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Slater and Gordon joins forces with Auckland law firm

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Media Release

Published on

Slater and Gordon has announced it will work with the Auckland based boutique law firm, Turner Hopkins, to investigate possible compensation claims following the high-profile collapse of a number of New Zealand finance companies.

Mr Ben Hardwick, Slater and Gordon Commercial and Project Litigation, Practice Group Leader, says the relationship with Turner Hopkins was an important step for both firms.

“For the past year Slater and Gordon and Turner Hopkins have been investigating the collapse of a number of New Zealand finance companies between 2006 and 2009,” Mr Hardwick said.

“More than 20,000 mum and dad investors put their money with finance companies such as Bridgecorp Limited, Hanover Finance Limited, Strategic Finance Limited and St Laurence Limited.

“Over the course of a few years, as happened in Australia and around the world, these small investors lost billions of dollars when these companies collapsed.

“Many of the these companies were placed into liquidation or receivership and investors have endured a long and frustrating wait as they try and recover some of their investments.  

“Working with Turner Hopkins we will be able to provide the ideal mix of specialisation and experience to move forward with claims against the trustees of these failed companies and to recover some of the losses sustained by investors,” Mr Hardwick said.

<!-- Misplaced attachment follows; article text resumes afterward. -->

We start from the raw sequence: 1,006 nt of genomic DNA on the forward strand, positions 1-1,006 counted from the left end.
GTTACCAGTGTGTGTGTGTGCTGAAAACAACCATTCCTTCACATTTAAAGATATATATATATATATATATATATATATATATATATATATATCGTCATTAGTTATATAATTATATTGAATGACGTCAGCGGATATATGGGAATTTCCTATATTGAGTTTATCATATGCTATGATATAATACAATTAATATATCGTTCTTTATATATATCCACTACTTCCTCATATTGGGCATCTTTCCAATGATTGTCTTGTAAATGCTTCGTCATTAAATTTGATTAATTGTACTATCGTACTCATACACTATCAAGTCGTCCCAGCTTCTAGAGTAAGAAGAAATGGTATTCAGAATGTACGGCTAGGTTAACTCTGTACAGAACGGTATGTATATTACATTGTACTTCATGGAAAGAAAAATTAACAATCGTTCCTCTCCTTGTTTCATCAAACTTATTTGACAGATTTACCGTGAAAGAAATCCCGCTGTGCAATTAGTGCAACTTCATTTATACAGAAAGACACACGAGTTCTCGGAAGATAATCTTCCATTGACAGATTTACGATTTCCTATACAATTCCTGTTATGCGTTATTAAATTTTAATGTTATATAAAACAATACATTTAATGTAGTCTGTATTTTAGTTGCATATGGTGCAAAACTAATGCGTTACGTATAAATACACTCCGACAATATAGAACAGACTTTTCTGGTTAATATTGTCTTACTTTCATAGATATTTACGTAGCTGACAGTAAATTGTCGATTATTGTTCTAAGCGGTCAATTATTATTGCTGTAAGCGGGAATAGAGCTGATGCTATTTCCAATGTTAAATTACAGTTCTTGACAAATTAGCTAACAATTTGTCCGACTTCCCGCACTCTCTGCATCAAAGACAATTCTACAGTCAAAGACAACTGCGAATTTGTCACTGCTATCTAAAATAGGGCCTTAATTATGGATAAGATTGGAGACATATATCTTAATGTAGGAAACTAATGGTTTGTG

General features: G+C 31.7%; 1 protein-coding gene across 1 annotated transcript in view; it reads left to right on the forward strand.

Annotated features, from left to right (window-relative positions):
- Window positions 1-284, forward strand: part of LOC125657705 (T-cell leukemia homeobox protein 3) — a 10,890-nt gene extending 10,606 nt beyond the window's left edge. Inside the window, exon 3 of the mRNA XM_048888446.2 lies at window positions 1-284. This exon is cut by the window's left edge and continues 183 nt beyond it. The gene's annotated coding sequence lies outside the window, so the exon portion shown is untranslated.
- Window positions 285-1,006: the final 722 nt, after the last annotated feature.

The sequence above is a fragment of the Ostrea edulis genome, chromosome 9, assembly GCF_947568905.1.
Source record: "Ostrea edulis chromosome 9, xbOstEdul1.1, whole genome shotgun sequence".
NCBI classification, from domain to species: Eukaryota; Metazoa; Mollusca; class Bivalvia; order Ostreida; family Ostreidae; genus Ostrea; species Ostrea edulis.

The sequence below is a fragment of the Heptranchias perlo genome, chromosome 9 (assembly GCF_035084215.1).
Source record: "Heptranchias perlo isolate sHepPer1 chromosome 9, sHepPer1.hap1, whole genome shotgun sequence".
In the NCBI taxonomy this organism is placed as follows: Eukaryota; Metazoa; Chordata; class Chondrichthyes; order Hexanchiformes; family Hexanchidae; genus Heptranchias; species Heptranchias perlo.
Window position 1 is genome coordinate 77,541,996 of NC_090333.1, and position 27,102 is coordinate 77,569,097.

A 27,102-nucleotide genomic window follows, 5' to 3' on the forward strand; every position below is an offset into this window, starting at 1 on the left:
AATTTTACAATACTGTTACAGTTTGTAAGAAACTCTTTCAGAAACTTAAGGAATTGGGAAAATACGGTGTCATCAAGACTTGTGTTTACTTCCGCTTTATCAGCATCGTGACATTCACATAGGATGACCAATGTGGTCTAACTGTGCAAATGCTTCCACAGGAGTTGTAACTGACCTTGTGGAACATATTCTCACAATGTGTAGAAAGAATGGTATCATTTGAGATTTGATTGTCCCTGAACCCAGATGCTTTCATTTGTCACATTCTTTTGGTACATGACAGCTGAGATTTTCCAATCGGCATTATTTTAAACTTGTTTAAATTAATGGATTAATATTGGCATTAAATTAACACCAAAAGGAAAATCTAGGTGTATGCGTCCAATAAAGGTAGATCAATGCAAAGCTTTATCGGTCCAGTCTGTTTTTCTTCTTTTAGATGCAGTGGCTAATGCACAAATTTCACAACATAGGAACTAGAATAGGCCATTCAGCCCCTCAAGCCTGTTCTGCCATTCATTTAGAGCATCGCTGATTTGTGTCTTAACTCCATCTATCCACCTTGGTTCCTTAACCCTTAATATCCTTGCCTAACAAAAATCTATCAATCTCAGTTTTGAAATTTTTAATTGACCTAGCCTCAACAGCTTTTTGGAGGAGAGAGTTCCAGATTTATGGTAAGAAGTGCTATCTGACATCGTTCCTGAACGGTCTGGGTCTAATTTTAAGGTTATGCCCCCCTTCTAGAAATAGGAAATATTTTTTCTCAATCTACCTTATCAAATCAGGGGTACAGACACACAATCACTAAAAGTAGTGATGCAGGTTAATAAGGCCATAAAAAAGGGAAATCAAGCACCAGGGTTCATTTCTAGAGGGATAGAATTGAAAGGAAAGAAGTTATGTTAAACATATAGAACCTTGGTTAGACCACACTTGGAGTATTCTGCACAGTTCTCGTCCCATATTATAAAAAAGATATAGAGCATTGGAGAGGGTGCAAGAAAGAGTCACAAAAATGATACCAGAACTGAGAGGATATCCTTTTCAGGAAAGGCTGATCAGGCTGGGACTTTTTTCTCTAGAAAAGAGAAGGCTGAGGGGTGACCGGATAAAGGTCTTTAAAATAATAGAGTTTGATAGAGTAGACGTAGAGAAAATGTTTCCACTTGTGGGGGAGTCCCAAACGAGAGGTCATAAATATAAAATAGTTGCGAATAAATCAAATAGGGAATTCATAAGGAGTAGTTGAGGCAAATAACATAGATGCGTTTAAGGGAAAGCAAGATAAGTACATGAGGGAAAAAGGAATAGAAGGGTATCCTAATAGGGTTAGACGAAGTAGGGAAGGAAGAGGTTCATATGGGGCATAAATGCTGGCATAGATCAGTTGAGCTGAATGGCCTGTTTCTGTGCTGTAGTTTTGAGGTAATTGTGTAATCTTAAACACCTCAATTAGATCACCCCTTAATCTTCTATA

The claims are expected to allege a breach of trust on the part of the corporate trustees appointed to monitor and supervise the activities of the failed finance companies and protect investors. 

If successful, investors may well be entitled to recover economic losses incurred by them as a result of these failings.

The announcement of the relationship between Turner Hopkins comes after Slater and Gordon reached a settlement agreement with the trustees of the failed finance company, Fincorp.

While Australian and New Zealand law differ, the Fincorp case involves very similar circumstances to the situation in New Zealand.

Mr Hardwick said this raised the real prospect that New Zealand victims may be able to receive compensation from Trustee companies following the collapses of local finance companies over the past few years.